Microscopic research into the human body has shown that each of us has trillions of microbes living within and on the outside of our bodies.
The roughly four million genes represented by this community of human-associated microbes is collectively referred to as the microbiome. Until recently, the microbiome has remained largely unresearched and, as a result, the influence of these microbes on human development, metabolism, physiology, nutrition, immune response and susceptibility to infection are almost completely unknown.
However, today, understanding the human microbiome is one of the most popular focuses of scientific research. In 2008, the National Institutes for Health (NIH) Human Microbiome Project (HMP) was established, an initiative that encourages collaboration and contribution from researchers interested in exploring the human microbiome. The aim of the project is to enable detailed characterization of the human microbiota and to explore the roles these microbes play in both health and disease states.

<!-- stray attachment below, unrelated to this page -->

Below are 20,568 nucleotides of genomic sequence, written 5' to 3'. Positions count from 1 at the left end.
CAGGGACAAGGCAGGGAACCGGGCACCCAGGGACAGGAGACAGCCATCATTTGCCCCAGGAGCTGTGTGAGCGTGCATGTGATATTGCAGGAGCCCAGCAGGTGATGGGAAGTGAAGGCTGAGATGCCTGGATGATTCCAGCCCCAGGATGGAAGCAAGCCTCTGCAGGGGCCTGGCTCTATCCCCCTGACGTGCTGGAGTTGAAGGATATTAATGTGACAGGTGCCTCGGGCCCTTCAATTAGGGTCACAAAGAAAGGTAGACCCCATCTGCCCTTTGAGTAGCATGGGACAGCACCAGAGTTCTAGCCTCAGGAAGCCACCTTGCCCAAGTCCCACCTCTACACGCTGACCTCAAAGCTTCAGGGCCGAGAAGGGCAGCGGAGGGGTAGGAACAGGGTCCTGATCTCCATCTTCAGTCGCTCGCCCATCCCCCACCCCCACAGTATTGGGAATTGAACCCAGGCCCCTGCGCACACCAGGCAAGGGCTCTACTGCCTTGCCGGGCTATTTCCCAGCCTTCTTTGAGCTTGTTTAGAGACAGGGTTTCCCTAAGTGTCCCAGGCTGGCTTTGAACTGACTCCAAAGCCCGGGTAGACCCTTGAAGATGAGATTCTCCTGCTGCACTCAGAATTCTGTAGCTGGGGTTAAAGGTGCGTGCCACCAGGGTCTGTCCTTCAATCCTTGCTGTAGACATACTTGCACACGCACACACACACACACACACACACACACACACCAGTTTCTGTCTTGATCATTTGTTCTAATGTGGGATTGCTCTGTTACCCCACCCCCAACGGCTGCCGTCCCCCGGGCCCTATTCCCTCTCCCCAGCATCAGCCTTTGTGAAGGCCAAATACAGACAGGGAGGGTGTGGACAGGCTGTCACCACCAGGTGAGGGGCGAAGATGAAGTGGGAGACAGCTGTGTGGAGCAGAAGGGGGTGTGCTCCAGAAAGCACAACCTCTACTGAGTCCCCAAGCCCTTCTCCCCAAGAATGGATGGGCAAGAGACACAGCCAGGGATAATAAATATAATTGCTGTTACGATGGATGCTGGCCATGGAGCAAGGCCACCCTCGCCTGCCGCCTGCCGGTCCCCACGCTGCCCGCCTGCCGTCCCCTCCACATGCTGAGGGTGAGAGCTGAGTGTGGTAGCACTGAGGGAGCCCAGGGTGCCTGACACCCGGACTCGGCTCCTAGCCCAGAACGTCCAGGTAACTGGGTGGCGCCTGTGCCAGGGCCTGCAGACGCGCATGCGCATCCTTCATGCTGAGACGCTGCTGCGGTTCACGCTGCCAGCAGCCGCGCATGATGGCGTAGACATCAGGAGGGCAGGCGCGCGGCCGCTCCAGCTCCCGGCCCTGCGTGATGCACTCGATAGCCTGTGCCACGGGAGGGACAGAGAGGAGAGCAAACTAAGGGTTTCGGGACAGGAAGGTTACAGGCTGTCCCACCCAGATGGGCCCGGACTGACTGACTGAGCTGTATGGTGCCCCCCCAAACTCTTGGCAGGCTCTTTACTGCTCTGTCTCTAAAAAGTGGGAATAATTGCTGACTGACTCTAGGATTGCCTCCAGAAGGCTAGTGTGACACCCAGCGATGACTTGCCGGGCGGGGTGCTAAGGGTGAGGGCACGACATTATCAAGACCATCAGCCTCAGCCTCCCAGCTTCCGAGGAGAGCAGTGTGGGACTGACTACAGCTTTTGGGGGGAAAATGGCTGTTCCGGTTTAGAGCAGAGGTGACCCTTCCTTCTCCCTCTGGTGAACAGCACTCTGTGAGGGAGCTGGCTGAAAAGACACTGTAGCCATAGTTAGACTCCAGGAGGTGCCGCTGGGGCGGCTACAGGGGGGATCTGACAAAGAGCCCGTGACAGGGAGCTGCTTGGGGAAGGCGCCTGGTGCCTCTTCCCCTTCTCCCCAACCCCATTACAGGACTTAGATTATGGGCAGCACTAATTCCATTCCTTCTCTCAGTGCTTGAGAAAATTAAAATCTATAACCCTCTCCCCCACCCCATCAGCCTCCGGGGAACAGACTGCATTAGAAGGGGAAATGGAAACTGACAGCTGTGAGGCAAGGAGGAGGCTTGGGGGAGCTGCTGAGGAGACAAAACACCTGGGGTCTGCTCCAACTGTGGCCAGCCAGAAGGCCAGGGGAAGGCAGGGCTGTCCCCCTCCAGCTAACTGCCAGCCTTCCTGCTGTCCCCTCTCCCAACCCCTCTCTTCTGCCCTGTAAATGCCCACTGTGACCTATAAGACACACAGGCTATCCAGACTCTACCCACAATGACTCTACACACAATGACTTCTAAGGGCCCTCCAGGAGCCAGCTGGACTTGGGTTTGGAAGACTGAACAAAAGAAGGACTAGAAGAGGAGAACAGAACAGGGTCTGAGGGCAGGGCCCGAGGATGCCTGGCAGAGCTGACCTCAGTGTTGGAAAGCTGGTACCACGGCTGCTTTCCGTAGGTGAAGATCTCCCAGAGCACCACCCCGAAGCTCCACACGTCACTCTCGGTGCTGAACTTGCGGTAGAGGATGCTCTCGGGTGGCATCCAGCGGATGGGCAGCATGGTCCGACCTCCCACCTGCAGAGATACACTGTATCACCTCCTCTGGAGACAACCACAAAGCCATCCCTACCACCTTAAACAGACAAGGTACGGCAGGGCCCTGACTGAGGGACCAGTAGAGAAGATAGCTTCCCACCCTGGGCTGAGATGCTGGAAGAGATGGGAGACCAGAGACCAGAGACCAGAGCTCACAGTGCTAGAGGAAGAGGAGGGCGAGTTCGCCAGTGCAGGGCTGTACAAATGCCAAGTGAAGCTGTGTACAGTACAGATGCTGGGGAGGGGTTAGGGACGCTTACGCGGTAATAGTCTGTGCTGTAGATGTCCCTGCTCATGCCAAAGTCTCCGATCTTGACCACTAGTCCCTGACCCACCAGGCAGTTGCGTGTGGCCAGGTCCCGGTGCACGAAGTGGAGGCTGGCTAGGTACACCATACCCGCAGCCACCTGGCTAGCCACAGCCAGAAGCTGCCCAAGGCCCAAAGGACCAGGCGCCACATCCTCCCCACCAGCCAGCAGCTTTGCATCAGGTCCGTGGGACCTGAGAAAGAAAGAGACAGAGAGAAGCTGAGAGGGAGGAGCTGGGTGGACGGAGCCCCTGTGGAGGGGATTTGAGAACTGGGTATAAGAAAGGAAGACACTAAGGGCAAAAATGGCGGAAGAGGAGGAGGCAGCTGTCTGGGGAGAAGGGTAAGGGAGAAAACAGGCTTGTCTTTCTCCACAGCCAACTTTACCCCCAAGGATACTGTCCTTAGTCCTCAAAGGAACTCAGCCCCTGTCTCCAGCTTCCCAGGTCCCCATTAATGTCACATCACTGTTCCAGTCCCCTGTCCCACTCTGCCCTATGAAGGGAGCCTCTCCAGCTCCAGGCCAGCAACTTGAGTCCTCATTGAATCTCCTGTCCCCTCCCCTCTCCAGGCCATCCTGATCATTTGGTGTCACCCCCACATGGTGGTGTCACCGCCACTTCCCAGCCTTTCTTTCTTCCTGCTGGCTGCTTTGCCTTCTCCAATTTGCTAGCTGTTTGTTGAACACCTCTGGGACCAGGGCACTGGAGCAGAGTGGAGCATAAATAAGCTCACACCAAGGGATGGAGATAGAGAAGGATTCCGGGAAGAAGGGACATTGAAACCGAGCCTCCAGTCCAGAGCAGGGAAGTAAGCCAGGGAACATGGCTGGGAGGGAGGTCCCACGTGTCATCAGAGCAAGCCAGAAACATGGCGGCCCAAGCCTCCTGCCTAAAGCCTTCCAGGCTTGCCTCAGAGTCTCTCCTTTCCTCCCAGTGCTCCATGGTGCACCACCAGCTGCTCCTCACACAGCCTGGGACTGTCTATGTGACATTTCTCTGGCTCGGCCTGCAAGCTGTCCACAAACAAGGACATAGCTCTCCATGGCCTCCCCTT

It is hoped that the data generated by the project will provide a valuable resource for anyone in the global scientific community who is interested in investigating, understanding and improving human health in the context of the microbiome. Microbial communities will be characterized at various body sites and correlations between changes in these communities and human health will be investigated.
Some highlights of the activities HMP researchers have recently been engaging in are described below.
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